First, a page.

In recent years, many commentators and pundits have resorted to “the Vietnam analogy,” comparing first the American war in Iraq and now in Afghanistan to the Vietnam War. Despite a number of similarities, the analogy disintegrates quickly enough if you consider that U.S. military campaigns in post-invasion Afghanistan and Iraq against small forces of lightly-armed insurgents bear little resemblance to the large-scale war that Presidents Lyndon B. Johnson and Richard Nixon waged against both southern revolutionary guerrillas and the military of North Vietnamese leader Ho Chi Minh, who commanded a real army, with the backing of, and supplies from, the Soviet Union and China.

A more provocative — and perhaps more ominous — analogy today might be between the CIA’s escalating drone war in the contemporary Pakistani tribal borderlands and Richard Nixon’s secret bombing campaign against the Cambodian equivalent.  To briefly recapitulate that ancient history: In the late 1960s, Cambodia was ruled by a “neutralist” king, Norodom Sihanouk, leading a weak government that had little relevance to its poor and barely educated citizens. In its borderlands, largely beyond its control, the North Vietnamese and Vietcong found “sanctuaries.”

Sihanouk, helpless to do anything, looked the other way.  In the meantime, sheltered by local villagers in distant areas of rural Cambodia was a small insurgent group, little-known communist fundamentalists who called themselves the Khmer Rouge.  (Think of them as the 1970s equivalent of the Pakistani Taliban who have settled into the wild borderlands of that country largely beyond the control of the Pakistani government.)  They were then weak and incapable of challenging Sihanouk — until, that is, those secret bombing raids by American B-52s began.  As these intensified in the summer of 1969, areas of the country began to destabilize (helped on in 1970 by a U.S.-encouraged military coup in the capital Phnom Penh), and the Khmer Rouge began to gain strength.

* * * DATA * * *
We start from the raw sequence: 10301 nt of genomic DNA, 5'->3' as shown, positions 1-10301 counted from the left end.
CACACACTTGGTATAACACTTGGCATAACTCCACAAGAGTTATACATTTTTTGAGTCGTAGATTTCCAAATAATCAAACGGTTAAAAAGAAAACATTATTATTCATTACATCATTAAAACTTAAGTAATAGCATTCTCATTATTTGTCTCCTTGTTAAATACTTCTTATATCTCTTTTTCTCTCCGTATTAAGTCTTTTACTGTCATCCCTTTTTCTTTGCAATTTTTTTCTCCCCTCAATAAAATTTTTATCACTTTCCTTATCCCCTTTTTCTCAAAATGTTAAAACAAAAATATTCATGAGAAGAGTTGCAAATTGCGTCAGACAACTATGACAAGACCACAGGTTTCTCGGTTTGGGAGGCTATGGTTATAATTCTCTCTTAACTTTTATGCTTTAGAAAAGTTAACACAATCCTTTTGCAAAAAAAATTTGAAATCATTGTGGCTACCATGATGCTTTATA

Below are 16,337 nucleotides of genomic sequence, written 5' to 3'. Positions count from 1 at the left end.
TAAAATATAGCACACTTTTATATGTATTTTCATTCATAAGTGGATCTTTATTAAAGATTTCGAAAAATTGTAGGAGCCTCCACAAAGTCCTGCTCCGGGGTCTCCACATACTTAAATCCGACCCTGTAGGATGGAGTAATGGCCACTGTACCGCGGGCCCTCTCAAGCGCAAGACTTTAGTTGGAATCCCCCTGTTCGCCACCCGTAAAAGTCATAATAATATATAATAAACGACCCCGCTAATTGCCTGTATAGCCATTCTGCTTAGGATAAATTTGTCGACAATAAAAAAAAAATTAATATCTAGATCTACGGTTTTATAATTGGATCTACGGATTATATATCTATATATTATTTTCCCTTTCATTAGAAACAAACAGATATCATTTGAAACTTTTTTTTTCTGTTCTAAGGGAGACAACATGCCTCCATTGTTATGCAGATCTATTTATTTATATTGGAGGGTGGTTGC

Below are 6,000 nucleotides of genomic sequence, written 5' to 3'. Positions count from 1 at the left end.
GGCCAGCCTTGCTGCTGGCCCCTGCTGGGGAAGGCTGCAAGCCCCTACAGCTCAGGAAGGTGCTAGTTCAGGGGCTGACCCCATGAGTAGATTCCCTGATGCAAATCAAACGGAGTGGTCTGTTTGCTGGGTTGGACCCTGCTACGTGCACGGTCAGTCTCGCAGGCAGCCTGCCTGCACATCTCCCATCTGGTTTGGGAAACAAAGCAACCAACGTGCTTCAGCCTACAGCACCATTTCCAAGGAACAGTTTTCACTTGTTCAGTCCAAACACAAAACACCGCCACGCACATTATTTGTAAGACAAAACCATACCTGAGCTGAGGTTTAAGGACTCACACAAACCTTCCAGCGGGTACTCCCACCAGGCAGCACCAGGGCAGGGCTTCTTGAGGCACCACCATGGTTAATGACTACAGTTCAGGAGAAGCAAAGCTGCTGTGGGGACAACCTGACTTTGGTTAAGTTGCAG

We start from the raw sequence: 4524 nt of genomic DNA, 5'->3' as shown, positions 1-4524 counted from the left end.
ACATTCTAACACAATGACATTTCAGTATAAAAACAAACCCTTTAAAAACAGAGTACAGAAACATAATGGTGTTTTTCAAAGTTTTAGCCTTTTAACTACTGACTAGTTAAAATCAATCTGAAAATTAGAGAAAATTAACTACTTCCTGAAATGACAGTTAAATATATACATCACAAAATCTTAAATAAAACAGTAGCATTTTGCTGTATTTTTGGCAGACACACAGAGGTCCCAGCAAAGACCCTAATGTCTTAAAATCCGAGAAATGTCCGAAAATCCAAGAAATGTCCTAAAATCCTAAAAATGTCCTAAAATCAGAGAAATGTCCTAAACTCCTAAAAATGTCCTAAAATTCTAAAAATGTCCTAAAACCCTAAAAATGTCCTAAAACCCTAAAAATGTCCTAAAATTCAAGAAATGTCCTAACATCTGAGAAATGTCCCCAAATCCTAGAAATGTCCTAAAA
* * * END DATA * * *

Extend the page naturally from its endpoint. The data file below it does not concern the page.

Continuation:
You know the grim end of that old story.

Forty years, almost to the day, after Operation Breakfast began, I traveled to the town of Snuol, close to where the American bombs once fell. It is a quiet town, no longer remote, as modern roads and Chinese-led timber companies have systematically cut down the jungle that once sheltered anti-government rebels. I went in search of anyone who remembered the bombing raids, only to discover that few there were old enough to have been alive at the time, largely because the Khmer Rouge executed as much as a quarter of the total Cambodian population after they took power in 1975.

Eventually, a 15-minute ride out of town, I found an old soldier living by himself in a simple one-room house adorned with pictures of the old king, Sihanouk. His name was Kong Kan and he had first moved to the nearby town of Memot in 1960. A little further away, I ran into three more old men, Choenung Klou, Keo Long, and Hoe Huy, who had gathered at a newly built temple to chat.

All of them remembered the massive 1969 B-52 raids vividly and the arrival of U.S. troops the following year. “We thought the Americans had come to help us,” said Choenung Klou. “But then they left and the [South] Vietnamese soldiers who came with them destroyed the villages and raped the women.”

He had no love for the North Vietnamese communists either. “They would stay at people’s houses, take our hammocks and food. We didn’t like them and we were afraid of them.”